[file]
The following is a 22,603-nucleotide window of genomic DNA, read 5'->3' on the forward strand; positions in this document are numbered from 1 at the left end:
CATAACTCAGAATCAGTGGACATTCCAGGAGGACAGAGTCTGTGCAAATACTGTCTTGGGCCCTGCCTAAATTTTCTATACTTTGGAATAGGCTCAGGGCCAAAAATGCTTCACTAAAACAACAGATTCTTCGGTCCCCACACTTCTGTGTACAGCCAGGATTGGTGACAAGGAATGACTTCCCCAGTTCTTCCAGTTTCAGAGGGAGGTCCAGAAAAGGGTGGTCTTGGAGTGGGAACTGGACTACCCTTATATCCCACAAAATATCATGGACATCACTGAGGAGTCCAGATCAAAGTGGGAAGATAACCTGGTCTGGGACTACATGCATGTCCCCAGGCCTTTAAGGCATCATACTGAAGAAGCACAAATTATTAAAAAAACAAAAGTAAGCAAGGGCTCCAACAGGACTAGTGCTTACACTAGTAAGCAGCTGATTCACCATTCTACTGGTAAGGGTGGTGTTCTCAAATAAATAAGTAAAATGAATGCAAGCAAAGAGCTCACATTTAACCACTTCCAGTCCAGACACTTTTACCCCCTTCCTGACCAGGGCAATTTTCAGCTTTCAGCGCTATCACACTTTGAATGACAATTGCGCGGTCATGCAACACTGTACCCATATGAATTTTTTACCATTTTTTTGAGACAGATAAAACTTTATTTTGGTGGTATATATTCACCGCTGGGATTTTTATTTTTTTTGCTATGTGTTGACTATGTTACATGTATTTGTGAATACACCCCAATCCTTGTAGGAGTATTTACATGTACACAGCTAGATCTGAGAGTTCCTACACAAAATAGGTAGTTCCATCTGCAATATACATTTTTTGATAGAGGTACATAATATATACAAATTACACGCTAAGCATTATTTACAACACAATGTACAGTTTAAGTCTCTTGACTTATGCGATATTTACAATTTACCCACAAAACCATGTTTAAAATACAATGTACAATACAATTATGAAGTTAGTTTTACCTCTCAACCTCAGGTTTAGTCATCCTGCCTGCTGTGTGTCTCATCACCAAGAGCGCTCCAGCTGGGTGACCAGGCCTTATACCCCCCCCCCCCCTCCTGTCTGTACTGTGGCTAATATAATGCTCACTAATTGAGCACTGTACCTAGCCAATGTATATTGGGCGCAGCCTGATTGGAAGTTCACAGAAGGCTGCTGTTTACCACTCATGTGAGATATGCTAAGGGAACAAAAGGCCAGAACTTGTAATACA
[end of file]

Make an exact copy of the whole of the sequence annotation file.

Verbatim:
The following is a 22,603-nucleotide window of genomic DNA, read 5'->3' on the forward strand; positions in this document are numbered from 1 at the left end:
CATAACTCAGAATCAGTGGACATTCCAGGAGGACAGAGTCTGTGCAAATACTGTCTTGGGCCCTGCCTAAATTTTCTATACTTTGGAATAGGCTCAGGGCCAAAAATGCTTCACTAAAACAACAGATTCTTCGGTCCCCACACTTCTGTGTACAGCCAGGATTGGTGACAAGGAATGACTTCCCCAGTTCTTCCAGTTTCAGAGGGAGGTCCAGAAAAGGGTGGTCTTGGAGTGGGAACTGGACTACCCTTATATCCCACAAAATATCATGGACATCACTGAGGAGTCCAGATCAAAGTGGGAAGATAACCTGGTCTGGGACTACATGCATGTCCCCAGGCCTTTAAGGCATCATACTGAAGAAGCACAAATTATTAAAAAAACAAAAGTAAGCAAGGGCTCCAACAGGACTAGTGCTTACACTAGTAAGCAGCTGATTCACCATTCTACTGGTAAGGGTGGTGTTCTCAAATAAATAAGTAAAATGAATGCAAGCAAAGAGCTCACATTTAACCACTTCCAGTCCAGACACTTTTACCCCCTTCCTGACCAGGGCAATTTTCAGCTTTCAGCGCTATCACACTTTGAATGACAATTGCGCGGTCATGCAACACTGTACCCATATGAATTTTTTACCATTTTTTTGAGACAGATAAAACTTTATTTTGGTGGTATATATTCACCGCTGGGATTTTTATTTTTTTTGCTATGTGTTGACTATGTTACATGTATTTGTGAATACACCCCAATCCTTGTAGGAGTATTTACATGTACACAGCTAGATCTGAGAGTTCCTACACAAAATAGGTAGTTCCATCTGCAATATACATTTTTTGATAGAGGTACATAATATATACAAATTACACGCTAAGCATTATTTACAACACAATGTACAGTTTAAGTCTCTTGACTTATGCGATATTTACAATTTACCCACAAAACCATGTTTAAAATACAATGTACAATACAATTATGAAGTTAGTTTTACCTCTCAACCTCAGGTTTAGTCATCCTGCCTGCTGTGTGTCTCATCACCAAGAGCGCTCCAGCTGGGTGACCAGGCCTTATACCCCCCCCCCCCCTCCTGTCTGTACTGTGGCTAATATAATGCTCACTAATTGAGCACTGTACCTAGCCAATGTATATTGGGCGCAGCCTGATTGGAAGTTCACAGAAGGCTGCTGTTTACCACTCATGTGAGATATGCTAAGGGAACAAAAGGCCAGAACTTGTAATACA